By Mary Keane-Dawson, Group CEO, TAKUMI
Influencer marketing is an industry estimated to be worth $15 billion by 2022, almost double its value in 2019 ($8 billion). As the industry continues to grow and diversify, its wider social responsibility increases.
Gone are the days when influencers were seen purely as a vehicle for product placement – consumers are now turning to content creators for advice and information. Marketers are increasingly becoming aware of this trend too and are engaging with influencers across a wider range of campaign objectives.
Following the outbreak of COVID-19 in early 2020, research by the Reuters Institute for the Study of Journalism found that celebrities and politicians with large social media followings were the key distributors of information relating to coronavirus.
Prominent public figures and influencers were responsible for 69% of total social media engagement with pandemic information despite only accounting for 20% of related content – demonstrating the impactful role of social media on public opinion.
Increase in consumer trust
Consumers’ growing trust in influencers as credible media outlets is transforming their role as creative communicators. Recent research from TAKUMI found a quarter of all consumers across the UK, US and Germany are more likely to source news updates and opinions from influencers than journalists and established news outlets.
This rises to more than a third of 16-44-year olds. Savvy journalists such as CNN’s Max Foster and BBC World Service’s Sophia Smith Galer have already got their piece of the pie, engaging people from over the world with captivating and informative TikTok content since the beginning of lockdown earlier this year.
This increase in trust has not gone unnoticed by organisations looking to connect with consumers. Even the World Health Organisation (WHO) launched its own influencer marketing campaign at the height of the pandemic, in a bid to resonate with the public and spread accurate hygiene messaging.
Historically, consumer trust in content creators and influencer marketing has been hard to win and easy to lose, so it’s promising to see this shift in sentiment for what has been a serious sticking point for the industry.
Tackling the spread of misinformation
Influencers and brands are not actively trying to contend with news outlets, but they are progressively competing for the top spot when it comes to creating content that grabs consumer attention. While consumer trust in influencers is increasing, marketers remain wary of the potential risks involved with using them as an educational communications tool.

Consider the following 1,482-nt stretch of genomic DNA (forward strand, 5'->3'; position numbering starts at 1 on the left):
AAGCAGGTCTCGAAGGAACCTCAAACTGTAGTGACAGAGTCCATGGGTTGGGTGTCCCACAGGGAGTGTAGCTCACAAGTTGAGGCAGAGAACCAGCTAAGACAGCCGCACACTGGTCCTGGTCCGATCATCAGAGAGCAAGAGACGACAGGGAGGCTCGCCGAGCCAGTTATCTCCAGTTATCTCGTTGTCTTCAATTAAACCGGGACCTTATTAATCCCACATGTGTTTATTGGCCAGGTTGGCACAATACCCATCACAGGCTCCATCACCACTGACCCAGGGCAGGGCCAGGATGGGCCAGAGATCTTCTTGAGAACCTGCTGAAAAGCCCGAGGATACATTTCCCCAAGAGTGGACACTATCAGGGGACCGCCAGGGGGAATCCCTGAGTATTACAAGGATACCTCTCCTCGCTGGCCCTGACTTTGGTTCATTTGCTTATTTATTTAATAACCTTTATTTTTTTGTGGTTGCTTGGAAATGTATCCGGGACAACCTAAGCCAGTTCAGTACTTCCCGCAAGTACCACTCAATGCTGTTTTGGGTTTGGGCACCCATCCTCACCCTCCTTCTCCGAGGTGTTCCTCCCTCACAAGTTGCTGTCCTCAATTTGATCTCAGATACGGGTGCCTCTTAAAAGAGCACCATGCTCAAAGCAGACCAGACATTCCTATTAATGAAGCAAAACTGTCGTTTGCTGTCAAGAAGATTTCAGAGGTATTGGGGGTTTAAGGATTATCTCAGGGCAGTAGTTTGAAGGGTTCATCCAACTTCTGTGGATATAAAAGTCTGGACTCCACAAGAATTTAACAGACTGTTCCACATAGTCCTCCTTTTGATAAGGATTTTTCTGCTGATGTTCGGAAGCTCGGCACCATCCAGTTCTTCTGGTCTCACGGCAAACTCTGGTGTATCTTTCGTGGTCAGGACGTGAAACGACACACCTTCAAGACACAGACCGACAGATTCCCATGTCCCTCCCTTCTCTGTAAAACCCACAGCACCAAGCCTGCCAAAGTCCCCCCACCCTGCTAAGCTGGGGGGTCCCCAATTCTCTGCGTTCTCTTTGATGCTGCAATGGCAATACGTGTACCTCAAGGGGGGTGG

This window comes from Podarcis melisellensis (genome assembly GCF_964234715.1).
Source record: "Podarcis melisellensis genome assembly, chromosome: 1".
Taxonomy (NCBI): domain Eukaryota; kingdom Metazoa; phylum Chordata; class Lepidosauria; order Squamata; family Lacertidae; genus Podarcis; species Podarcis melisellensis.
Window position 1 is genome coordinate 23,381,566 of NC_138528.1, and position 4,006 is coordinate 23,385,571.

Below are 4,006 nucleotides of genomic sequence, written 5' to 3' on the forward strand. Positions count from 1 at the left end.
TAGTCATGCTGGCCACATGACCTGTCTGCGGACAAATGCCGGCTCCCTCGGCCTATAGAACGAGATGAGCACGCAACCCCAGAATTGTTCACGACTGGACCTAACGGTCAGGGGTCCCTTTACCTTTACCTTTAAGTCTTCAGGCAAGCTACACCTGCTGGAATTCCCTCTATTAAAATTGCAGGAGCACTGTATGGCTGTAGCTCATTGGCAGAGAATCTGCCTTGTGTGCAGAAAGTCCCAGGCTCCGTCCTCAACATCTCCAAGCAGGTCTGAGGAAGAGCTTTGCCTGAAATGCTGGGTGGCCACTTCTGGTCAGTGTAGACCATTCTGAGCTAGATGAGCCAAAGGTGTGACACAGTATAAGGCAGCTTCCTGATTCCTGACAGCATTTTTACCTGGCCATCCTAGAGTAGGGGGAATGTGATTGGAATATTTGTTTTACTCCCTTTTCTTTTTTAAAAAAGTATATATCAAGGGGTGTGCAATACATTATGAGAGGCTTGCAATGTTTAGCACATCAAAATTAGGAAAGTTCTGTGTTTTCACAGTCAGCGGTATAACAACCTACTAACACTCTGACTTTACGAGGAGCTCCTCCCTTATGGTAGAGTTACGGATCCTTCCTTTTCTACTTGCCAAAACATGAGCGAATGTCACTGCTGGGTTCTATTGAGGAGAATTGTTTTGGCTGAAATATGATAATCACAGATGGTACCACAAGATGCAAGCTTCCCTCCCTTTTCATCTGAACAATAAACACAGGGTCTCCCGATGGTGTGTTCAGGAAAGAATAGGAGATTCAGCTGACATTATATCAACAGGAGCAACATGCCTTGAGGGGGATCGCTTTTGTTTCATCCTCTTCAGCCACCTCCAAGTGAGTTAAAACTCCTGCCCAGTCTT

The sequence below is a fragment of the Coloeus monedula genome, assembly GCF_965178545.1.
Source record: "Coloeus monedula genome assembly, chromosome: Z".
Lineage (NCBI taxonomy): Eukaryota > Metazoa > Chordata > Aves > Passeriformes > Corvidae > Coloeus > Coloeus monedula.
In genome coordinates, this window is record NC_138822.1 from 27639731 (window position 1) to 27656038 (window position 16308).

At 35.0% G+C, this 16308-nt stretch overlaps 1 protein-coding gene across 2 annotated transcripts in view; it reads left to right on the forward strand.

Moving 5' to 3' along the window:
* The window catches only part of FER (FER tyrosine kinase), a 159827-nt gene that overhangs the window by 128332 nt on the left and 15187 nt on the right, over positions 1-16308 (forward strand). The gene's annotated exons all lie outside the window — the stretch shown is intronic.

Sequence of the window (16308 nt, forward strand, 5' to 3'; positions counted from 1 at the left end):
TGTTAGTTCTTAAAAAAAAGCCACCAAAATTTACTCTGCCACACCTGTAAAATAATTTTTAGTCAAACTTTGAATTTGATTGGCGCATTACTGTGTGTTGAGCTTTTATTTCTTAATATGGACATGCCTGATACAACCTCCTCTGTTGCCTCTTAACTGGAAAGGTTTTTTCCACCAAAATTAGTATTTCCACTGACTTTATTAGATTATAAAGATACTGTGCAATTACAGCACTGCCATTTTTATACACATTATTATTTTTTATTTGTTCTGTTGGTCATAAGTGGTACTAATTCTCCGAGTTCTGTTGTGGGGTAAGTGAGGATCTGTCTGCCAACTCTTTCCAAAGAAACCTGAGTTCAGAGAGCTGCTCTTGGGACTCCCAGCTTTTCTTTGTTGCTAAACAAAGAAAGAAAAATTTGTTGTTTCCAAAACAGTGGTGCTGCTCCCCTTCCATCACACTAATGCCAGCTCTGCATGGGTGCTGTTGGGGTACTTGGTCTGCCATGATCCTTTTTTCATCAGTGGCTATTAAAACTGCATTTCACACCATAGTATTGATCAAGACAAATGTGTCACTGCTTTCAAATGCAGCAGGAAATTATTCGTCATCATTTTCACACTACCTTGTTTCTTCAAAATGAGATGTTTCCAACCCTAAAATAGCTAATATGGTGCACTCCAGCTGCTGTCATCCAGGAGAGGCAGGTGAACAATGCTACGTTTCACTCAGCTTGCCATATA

Content creators have a duty of care to their audiences, especially those who rely on social media for their news consumption and don’t engage with media in the ‘traditional’ sense – whether that be reading a newspaper, listening to the radio or watching free-to-air television.
However, despite growing media concern around the role of social media channels in spreading misinformation, the majority of influencers don’t appear too concerned. In the UK, US and Germany, 30%, 54% and 35% of influencers respectively believe tackling the spread of misinformation is one of the least important issues that needs to be tackled in the industry.
That said, certain influencers are making a conscious effort to ensure their content doesn’t fall victim to the spread of misinformation. But, as a relatively new issue facing industry, content creators often find it difficult to know where to begin.
Presenter and influencer Luke Franks echoes this sentiment, stating: “I think there needs to be more education on how to check facts before weighing in on a topic.”
Legislators also have a level of responsibility when it comes to the spread of misinformation, and the ASA has taken great strides in recent years to ensure regulation of the industry. Nevertheless, 71% of marketers still believe legislators have a bigger part to play in tackling misleading information.
This signals an awareness of a collective responsibility by all involved in the creation and regulation of influencer content. This will only help to continue building consumer trust and improve content value.
What does this mean for the future?
The widespread indifference among influencers towards eradicating misinformation across social media appears out of sync with the rest of the industry. If consumer trust is to continue to increase as the sector matures, influencers must take responsibility with support from marketers, trade bodies and third-party agencies.
As far as journalists are concerned: if you can’t beat them, join them. As content creators continue to evolve their remit and assume the role of credible media outlets, journalists risk not reaching an increasingly engaged and opinionated audience who don’t rely on traditional media for their news updates.